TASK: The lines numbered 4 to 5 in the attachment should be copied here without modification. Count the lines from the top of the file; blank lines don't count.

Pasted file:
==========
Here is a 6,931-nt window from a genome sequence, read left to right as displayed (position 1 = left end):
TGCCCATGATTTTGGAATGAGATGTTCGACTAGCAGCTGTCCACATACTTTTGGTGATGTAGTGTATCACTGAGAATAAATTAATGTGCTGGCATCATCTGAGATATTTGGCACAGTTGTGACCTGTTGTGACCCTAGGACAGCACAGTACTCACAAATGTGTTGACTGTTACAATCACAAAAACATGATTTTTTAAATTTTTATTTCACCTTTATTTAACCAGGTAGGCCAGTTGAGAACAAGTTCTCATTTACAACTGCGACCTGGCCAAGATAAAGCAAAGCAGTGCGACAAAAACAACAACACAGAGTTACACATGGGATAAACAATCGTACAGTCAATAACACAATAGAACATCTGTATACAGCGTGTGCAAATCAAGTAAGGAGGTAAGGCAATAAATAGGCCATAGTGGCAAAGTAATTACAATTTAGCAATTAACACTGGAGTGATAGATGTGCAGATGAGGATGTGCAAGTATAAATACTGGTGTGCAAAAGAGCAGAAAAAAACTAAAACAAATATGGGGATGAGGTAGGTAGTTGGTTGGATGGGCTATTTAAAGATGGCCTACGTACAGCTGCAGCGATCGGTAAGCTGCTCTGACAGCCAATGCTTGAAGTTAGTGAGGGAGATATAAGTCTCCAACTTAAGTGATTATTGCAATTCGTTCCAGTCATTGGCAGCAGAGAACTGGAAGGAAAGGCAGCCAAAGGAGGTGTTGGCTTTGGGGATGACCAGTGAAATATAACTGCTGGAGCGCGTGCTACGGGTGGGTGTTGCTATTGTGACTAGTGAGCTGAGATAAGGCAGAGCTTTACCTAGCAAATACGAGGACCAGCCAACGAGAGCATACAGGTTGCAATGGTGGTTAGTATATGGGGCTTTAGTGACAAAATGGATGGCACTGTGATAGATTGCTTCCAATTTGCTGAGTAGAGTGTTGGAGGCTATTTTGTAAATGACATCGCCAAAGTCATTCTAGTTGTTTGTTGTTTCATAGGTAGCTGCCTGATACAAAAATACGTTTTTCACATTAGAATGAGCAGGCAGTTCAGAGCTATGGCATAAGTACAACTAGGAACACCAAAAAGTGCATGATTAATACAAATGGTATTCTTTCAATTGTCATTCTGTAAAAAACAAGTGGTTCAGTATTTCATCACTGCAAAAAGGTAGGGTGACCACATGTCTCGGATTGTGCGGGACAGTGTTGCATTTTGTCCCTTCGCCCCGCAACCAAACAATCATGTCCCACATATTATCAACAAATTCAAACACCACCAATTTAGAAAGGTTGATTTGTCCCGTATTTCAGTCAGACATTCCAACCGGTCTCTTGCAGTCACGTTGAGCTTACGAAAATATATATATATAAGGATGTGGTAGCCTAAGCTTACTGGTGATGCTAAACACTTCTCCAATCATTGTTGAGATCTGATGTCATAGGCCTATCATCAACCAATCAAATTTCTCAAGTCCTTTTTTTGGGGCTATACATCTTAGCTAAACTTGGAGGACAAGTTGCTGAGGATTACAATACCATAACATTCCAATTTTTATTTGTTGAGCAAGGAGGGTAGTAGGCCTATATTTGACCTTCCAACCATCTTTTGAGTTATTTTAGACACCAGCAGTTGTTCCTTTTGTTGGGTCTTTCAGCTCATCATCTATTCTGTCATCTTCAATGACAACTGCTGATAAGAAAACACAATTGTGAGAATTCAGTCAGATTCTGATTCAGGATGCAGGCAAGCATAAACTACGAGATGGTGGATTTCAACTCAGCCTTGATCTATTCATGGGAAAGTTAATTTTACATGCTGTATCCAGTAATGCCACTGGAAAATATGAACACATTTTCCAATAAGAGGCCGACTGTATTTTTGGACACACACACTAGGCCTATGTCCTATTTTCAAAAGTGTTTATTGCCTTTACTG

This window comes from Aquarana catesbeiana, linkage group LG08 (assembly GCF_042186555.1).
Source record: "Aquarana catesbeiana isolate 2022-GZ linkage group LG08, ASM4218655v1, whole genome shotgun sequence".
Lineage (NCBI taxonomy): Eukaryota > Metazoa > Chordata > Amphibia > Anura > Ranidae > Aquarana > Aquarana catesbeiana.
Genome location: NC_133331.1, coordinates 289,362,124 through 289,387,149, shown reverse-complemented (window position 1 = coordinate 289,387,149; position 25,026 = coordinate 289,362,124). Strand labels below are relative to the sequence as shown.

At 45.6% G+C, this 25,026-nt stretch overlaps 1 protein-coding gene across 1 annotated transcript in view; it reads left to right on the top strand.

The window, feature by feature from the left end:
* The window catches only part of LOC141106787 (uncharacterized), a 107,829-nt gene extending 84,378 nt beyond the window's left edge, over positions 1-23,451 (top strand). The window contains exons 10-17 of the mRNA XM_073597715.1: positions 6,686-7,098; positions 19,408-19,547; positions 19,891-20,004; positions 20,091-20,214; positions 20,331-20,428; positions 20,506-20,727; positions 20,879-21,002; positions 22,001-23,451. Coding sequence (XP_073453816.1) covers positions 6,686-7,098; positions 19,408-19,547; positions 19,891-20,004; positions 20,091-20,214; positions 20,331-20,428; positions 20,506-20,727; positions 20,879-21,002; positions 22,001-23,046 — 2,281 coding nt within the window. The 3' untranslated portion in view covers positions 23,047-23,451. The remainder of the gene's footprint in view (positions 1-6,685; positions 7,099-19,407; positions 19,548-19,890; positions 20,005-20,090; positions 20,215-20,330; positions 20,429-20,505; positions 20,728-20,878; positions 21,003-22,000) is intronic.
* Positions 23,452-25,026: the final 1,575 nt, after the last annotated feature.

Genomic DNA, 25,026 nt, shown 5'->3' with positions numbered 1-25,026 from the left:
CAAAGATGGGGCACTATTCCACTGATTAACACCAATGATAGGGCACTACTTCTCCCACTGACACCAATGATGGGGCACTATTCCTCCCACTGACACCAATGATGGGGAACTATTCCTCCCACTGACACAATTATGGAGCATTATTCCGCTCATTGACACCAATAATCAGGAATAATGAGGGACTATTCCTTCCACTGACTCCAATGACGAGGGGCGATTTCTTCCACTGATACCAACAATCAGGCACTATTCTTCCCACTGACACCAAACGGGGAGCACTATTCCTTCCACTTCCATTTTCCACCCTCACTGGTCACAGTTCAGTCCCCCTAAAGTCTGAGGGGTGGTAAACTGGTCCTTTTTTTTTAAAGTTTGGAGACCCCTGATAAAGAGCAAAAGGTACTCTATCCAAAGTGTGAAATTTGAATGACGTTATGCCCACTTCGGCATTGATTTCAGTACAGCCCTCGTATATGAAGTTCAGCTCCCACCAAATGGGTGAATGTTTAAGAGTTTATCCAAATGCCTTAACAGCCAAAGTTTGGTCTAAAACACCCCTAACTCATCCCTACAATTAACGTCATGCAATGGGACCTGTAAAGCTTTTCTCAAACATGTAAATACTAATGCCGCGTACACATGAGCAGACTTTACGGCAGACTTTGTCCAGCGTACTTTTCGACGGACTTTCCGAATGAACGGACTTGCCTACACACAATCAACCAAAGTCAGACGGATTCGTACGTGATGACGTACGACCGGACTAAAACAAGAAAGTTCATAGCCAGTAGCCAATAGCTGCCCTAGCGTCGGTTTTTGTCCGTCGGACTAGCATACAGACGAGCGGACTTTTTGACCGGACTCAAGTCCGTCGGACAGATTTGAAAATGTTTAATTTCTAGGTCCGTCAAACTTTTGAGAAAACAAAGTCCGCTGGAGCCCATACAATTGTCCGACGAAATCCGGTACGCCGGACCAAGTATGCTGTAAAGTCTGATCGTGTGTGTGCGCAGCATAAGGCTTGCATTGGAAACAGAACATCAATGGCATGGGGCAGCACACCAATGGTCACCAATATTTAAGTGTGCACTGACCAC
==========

Source record: "Aquarana catesbeiana isolate 2022-GZ linkage group LG08, ASM4218655v1, whole genome shotgun sequence".
Lineage (NCBI taxonomy): Eukaryota > Metazoa > Chordata > Amphibia > Anura > Ranidae > Aquarana > Aquarana catesbeiana.